Same lake, same method, not one bite.

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Beebs

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I returned yesterday to the scene of my triumphant victory over the crucians last monday. I took an extra quiver rod this time. I set up, plumbed the depth and fished next to a patch of water lillies. I fished the same float, same bait, same groundbait, hook and breaking strain hook length. The only difference was a different swim. The quiver I first sent out with luncheon meat, then sweetcorn, then swimfeeder with maggot, then swimfeeder with worm. All over a bed of hempseed and hook bait samples. Do you know - I didn't even get one bite!!! icon_smile_blackeye.gificon_smile_blackeye.gif crybaby2.gif crybaby2.gif
Not one touch on the float, not one tap on the quiver. There was a match being fished on the same lake and everybody was complaining of not catching anything. Locals saying they hadn't seen anything like it.
What possible reasons could there be? The fish were moving alright, I could see the carp in front of me, feeding bubbles all around my float, and fish rising and jumping, but not even a nibble.
I was fishing a double maggot on the bottom - surely enough to warrant even a little look.
I just saw a program on Discovery channel that said that fish feed frantically in the build up to a thunderstorm. Could atmospheric pressure have had an effect? The weather's been a bit dull and drizzly lately, but nothing outrageous.
My new found confidence has taken a serious knock. Until tomorrow evening, when I shall wreak my revenge tenfold.

DJ.gif
 

Geoff P

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Did you try shallowing up. Fishing up in the water. Always worth a go I find if nothing is happening on the bottom.

Set your float so the bait drops slowly through the water, then if you get a take as the float is settling you know the fish are up off the bottom.

Better luck tomorrow.

thumbsup.gif Geoff

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esox.20

04/11/01 - 12/10/15
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Oh the joys of fishing !!!! Yes fish do respond to changes in weather, air pressure and temperature. Just a small change is enough a drop of 1 - 2 deg. can put them off feeding. The advice Geoff gives is good. The last time I was out the tench were fizzing like mad so I fed g/bait hemp and chopped meat made sure it was topped up well and sat back recasting the feeder. Result nothing tench still fizzing. Changed to a leger and the bobbin wouldnt stay still line bites knocks etc. Eventually 6 positive takes and 3 tench landed best approx 3 1/2 lb. All I can put this down to was the spalsh of the feeder putting them off.

The previous days fishing is always a good place to start but be prepared to change baits and experiment.

chill out go fishing
 

Peter

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Ain't fishing great!!!!!!!!!!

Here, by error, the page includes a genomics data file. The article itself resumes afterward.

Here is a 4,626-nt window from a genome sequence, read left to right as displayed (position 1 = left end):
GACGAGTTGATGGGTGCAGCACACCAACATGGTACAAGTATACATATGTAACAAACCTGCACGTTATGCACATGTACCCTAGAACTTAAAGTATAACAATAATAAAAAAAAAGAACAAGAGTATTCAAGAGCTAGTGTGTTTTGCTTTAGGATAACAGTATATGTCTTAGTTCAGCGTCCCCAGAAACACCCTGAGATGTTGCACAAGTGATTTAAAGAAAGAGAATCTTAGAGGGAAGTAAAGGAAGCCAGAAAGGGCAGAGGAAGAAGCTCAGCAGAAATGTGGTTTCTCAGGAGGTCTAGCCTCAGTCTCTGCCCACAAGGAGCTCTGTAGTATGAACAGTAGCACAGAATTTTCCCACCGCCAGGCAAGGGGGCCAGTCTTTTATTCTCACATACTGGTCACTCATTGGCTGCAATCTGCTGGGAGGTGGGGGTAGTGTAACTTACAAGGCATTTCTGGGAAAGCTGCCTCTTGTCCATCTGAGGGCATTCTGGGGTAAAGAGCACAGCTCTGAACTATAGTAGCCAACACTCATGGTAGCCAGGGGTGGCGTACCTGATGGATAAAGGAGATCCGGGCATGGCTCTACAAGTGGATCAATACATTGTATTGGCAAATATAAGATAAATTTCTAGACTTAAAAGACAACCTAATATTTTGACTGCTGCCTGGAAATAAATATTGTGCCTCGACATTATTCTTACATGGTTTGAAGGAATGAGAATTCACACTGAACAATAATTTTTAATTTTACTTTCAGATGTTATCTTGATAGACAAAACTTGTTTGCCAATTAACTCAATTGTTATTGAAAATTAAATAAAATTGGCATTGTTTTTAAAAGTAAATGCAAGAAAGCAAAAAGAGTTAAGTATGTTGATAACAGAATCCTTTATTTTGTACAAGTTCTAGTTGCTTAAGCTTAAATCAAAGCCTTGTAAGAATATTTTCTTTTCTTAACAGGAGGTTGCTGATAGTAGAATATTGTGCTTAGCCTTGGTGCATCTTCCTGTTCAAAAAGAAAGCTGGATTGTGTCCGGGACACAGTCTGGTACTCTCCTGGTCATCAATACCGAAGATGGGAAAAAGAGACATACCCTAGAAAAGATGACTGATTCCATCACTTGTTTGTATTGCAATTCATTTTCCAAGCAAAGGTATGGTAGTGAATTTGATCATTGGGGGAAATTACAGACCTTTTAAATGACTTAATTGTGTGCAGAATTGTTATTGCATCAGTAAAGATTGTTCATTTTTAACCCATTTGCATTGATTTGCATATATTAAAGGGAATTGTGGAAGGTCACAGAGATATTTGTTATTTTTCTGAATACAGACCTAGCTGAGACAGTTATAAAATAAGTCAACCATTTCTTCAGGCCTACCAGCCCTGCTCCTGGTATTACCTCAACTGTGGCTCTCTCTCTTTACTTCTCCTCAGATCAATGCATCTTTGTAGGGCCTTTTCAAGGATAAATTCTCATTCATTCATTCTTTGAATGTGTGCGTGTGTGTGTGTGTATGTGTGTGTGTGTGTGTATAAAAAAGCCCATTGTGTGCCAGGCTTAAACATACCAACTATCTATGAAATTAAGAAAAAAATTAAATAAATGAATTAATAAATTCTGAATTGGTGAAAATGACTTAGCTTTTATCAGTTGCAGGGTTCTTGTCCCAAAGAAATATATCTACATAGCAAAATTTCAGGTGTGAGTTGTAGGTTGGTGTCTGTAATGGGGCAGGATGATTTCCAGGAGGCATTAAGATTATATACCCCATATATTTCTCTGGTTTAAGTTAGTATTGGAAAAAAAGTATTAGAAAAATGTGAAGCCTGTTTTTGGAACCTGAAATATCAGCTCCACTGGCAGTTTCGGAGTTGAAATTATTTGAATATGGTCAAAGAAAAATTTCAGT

Beebs,Crucians are one of the most frustrating fish which is what makes them such a challenge.One day they appear to want anything that you can throw at them........The next you would swear that there isn't a single one present.
One trick (assuming you don't have a pole)is to set up a pole rig on your float rod,it will allow you much finer presentation than normal float tackle.Dot it right down and strike at the slightest indication.
They really can be the most delicate of feeders on somedays and as bold as brass on others.Easy it isn't,but very rewarding when it all comes together.

Peter.

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Beebs

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I tried fishing all depths and various weighted floats. I would have expected a little perch or something to show, but I didn't even get a sucked maggot skin. I think the bubbles were the fish talking and laughing at me. "Look at that dick, sitting there all day throwing in all that nice food, we'll wait for him to naff off home and move in and hoover it all up!!!"
I'm going to fish a different lake tonite, but the crucians will pay another time for their insubordination. "I'll be back!" I believe Arnie would say. cursing2.gif cursing2.gif cursing2.gif DJ.gif
 

darryl

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it happens to all of us ,especially with crucians one tip is to watch the surface water around the float if a slite ripple apears strike para.gif

work`s for them who can`t fish
 

Newt

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Yup bleebs. That is why they call it "fishing" rather than "catching".

The trick is always to figure out what they want instead of what they wanted before or what you want to give em. Or maybe they want the same thing but in a different place. Or sometimes they just go on a hunger strike and won't take anything at all.

Some fun. I think it is what keeps us going back year after year.

I went yesterday for a half-day with lures. 2 bass wanted a red worm fished slowly on the bottom in 4 feet of water. And at about the same time. As far as I can tell, the other few million in the lake just weren't having that or anything else I thought to try. But I kept believing if I could get to where and give them what, I would start catching again. Didn't but had lots of fun trying it.

Newt Vail
 
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